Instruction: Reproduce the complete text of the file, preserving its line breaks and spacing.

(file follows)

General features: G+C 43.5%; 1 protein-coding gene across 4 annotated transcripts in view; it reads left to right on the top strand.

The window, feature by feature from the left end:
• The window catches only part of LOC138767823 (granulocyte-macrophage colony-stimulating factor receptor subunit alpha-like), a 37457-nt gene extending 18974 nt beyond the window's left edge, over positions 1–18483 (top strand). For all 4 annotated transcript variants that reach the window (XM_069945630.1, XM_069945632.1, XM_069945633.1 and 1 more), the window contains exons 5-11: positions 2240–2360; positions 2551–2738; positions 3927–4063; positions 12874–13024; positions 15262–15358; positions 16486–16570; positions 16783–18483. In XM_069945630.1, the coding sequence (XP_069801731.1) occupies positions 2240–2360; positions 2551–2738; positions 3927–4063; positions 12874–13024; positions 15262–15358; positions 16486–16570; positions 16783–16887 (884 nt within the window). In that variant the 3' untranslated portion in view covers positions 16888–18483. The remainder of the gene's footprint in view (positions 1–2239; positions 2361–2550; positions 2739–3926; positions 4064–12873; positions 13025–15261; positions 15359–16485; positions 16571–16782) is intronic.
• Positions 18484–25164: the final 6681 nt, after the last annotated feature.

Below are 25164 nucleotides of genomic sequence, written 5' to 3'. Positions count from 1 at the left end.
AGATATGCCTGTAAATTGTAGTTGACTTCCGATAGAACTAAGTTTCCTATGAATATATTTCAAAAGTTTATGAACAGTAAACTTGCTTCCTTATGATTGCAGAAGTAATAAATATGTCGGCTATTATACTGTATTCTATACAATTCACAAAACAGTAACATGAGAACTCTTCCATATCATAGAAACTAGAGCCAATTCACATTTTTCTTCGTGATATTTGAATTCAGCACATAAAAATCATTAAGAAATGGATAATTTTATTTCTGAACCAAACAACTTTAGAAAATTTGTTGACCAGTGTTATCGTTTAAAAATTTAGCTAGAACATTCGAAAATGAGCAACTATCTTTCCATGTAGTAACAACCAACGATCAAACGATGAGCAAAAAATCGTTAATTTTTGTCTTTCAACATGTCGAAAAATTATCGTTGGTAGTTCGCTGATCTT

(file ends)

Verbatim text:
General features: G+C 43.5%; 1 protein-coding gene across 4 annotated transcripts in view; it reads left to right on the top strand.

The window, feature by feature from the left end:
• The window catches only part of LOC138767823 (granulocyte-macrophage colony-stimulating factor receptor subunit alpha-like), a 37457-nt gene extending 18974 nt beyond the window's left edge, over positions 1–18483 (top strand). For all 4 annotated transcript variants that reach the window (XM_069945630.1, XM_069945632.1, XM_069945633.1 and 1 more), the window contains exons 5-11: positions 2240–2360; positions 2551–2738; positions 3927–4063; positions 12874–13024; positions 15262–15358; positions 16486–16570; positions 16783–18483. In XM_069945630.1, the coding sequence (XP_069801731.1) occupies positions 2240–2360; positions 2551–2738; positions 3927–4063; positions 12874–13024; positions 15262–15358; positions 16486–16570; positions 16783–16887 (884 nt within the window). In that variant the 3' untranslated portion in view covers positions 16888–18483. The remainder of the gene's footprint in view (positions 1–2239; positions 2361–2550; positions 2739–3926; positions 4064–12873; positions 13025–15261; positions 15359–16485; positions 16571–16782) is intronic.
• Positions 18484–25164: the final 6681 nt, after the last annotated feature.

Below are 25164 nucleotides of genomic sequence, written 5' to 3'. Positions count from 1 at the left end.
AGATATGCCTGTAAATTGTAGTTGACTTCCGATAGAACTAAGTTTCCTATGAATATATTTCAAAAGTTTATGAACAGTAAACTTGCTTCCTTATGATTGCAGAAGTAATAAATATGTCGGCTATTATACTGTATTCTATACAATTCACAAAACAGTAACATGAGAACTCTTCCATATCATAGAAACTAGAGCCAATTCACATTTTTCTTCGTGATATTTGAATTCAGCACATAAAAATCATTAAGAAATGGATAATTTTATTTCTGAACCAAACAACTTTAGAAAATTTGTTGACCAGTGTTATCGTTTAAAAATTTAGCTAGAACATTCGAAAATGAGCAACTATCTTTCCATGTAGTAACAACCAACGATCAAACGATGAGCAAAAAATCGTTAATTTTTGTCTTTCAACATGTCGAAAAATTATCGTTGGTAGTTCGCTGATCTT